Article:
Vegetation : The growth of vegetation depends primarily on temperature and moisture. The major vegetation types of the world are grouped as forests, grasslands, scrubs and tundra. In areas of heavy rainfall, huge trees may thrive. The forests are thus associated with areas having abundant water supply. As the amount of moisture decreases the size of trees and their density reduces. In the regions of moderate rainfall short stunted trees and grasses grow forming the grasslands of the world. In dry areas of low rainfall, thorny shrubs and scrubs grow. In such areas plants have deep roots and leaves have thorny and waxy surface to reduce loss of moisture by transpiration. Tundra vegetation of cold Polar Regions comprise of mosses and lichens. Forests are broadly classified as evergreen and  deciduous depending on when they shed their leaves. Evergreen forests do not shed their leaves simultaneously in any season of the year. Deciduous forests shed their leaves in a particular season to conserve loss of moisture through transpiration. These forests are further classified as tropical or temperate based on their location in different latitudes.

Indian Vultures : Vultures in the Indian subcontinent were dying of kidney failure shortly after scavenging livestock treated with diclofenac, a painkiller that is similar to aspirin or ibuprofen.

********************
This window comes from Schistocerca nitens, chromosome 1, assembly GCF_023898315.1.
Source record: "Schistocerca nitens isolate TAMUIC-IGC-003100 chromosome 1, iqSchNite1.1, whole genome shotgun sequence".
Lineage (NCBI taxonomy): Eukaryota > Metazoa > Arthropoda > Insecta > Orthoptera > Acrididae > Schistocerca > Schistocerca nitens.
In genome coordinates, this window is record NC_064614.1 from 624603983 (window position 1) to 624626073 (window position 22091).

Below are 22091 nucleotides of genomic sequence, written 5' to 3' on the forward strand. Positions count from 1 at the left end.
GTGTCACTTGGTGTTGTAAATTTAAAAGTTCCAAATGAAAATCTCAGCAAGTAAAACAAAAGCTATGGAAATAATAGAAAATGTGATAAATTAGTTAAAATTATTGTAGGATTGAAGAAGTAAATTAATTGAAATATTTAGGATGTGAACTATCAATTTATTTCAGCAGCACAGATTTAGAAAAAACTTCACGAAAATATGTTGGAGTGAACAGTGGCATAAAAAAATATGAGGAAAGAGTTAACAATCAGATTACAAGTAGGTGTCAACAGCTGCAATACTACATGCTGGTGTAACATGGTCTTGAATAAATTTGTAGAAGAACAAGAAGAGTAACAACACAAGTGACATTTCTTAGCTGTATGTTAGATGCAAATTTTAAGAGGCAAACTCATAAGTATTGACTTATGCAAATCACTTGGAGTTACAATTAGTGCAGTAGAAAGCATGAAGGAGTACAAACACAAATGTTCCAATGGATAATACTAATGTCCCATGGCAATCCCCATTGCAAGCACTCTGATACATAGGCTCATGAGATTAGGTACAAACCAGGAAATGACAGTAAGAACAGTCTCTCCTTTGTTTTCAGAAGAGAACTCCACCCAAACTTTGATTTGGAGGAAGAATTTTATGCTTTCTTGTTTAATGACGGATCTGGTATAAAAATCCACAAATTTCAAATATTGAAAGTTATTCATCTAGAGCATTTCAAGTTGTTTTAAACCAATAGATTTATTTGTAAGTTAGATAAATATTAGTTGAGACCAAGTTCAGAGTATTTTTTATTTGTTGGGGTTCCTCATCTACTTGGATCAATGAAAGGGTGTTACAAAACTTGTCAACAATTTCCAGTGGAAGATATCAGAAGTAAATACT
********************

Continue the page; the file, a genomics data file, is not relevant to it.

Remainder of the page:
Forest fire : It is a threat to entire region of fauna and flora. It occurs mainly due to three reasons.
1. Natural fire due to lightening etc.
2. Fire due to heat generated in the litter due to carelessness of people.
3. Purposely caused fire by local inhabitants.
Some Control Measures
1. Prevention of human-caused fires through education.
2. Prompt detection of fires through well co-ordinated network of obsevation points, efficient ground patroling and communication network.

CITES : "Convention on International Trade in Endangered Species of Wild Fauna and Flora" is an international agreement between governments. It aims to ensure that international trade in specimens of wild animals and plants does not threaten their survival. Roughly 5,000 species of animals and 28,000 species of plants are protected. Bears, dolphins, cacti, corals, orchids and aloes are some examples.

Based on Resource and Develpoment Chapter 2 : Land and Water Resources